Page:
Diabetes drug compliance and blood sugar control: Geographic variation shows need for targeted strategies
Eleonora Tan, MSc, PhD; Wenya Yang, MPA, MA; Bo Pang, MS; Mingliang Dai, MS; F. Ellen Loh, BSPharm, MBA; and Paul Hogan, CPhil. Geographic Variation in Antidiabetic Agent Adherence and Glycemic Control Among Patients with Type 2 Diabetes. J Manag Care Spec Pharm, 2015 Dec;21(12):1195-1202.
A Lewin study published in the December 2015 issue of the Journal of Managed Care & Specialty Pharmacy has identified variations in diabetes drug adherence or blood sugar control across the country and pinpointed states and metro areas that could benefit from heightened adherence strategies. The study was funded by Novo Nordisk Inc.
The study focused on insured individuals with type 2 diabetes, who had insurance coverage and received diabetes medication. The researchers used a 2012 administrative claims database from a large commercial health plan, the complete 2011 Medicare Standard Analytical File linked with Part D claims, and the 2008 Mini-Medicaid Analytic eXtract (Mini-Max). Previous studies had examined medication compliance and diabetes control at a national scale. This was the first to drill down to the state and local level.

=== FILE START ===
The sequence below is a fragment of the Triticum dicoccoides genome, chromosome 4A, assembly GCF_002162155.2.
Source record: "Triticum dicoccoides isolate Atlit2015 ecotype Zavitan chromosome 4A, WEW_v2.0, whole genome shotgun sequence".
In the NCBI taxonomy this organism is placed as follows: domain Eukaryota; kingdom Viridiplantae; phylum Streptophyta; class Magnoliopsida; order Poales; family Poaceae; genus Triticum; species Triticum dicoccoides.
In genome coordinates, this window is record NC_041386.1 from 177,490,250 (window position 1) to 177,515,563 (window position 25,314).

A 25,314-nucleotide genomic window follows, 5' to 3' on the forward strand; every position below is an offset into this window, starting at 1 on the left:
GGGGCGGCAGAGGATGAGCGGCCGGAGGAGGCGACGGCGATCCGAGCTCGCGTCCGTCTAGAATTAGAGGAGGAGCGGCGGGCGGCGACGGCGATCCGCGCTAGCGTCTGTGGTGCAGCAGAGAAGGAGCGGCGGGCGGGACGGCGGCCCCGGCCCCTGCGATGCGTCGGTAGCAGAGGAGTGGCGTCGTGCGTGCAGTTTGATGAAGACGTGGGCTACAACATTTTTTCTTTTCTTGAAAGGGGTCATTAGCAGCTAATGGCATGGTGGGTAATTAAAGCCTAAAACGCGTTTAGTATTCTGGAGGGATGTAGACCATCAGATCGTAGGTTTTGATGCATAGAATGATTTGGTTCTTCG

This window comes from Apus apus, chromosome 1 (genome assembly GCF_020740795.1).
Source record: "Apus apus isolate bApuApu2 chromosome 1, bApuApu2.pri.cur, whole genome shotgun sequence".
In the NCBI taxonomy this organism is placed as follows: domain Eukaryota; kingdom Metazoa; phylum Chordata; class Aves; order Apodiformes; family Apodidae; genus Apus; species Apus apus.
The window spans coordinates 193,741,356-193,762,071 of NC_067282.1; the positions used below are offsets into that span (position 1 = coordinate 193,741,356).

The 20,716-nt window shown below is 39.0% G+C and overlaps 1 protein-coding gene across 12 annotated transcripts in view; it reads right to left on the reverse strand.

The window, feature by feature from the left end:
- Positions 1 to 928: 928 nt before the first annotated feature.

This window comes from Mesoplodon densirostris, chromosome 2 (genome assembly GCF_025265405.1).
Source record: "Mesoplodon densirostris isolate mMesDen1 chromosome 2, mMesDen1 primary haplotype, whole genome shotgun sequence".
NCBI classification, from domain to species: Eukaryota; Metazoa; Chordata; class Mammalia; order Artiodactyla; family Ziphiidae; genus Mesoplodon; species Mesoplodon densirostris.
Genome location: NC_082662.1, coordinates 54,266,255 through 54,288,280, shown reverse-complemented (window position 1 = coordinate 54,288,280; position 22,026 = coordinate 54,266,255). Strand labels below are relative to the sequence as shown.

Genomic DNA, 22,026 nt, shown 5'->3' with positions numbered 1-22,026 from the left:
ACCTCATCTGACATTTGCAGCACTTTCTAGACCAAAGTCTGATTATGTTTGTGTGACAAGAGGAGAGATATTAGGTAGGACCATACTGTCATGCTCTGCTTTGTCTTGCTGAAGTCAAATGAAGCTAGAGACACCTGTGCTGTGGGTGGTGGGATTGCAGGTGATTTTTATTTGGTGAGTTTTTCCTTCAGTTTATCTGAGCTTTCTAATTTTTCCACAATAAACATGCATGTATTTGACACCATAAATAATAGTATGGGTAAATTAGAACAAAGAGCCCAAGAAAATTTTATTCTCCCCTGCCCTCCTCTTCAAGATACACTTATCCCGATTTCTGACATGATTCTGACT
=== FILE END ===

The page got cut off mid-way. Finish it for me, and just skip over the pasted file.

Key findings include:
- Adherence to oral and injectable medications varied significantly across states, metropolitan statistical areas (MSAs) and types of insurance. The Medicare population had the highest adherence, while the commercial population had the highest level of diabetes control — partially because of younger age and shorter disease duration.
- States in the Northeast and Midwest were identified as doing better than average in drug adherence and diabetes control, while southern states were found to have larger gaps in these measures.
The study emphasizes the need to educate patients on why they need to take their medication, even when they have no symptoms, and how noncompliance can jeopardize their health.
The full text of the article is available for free on the JMCP website.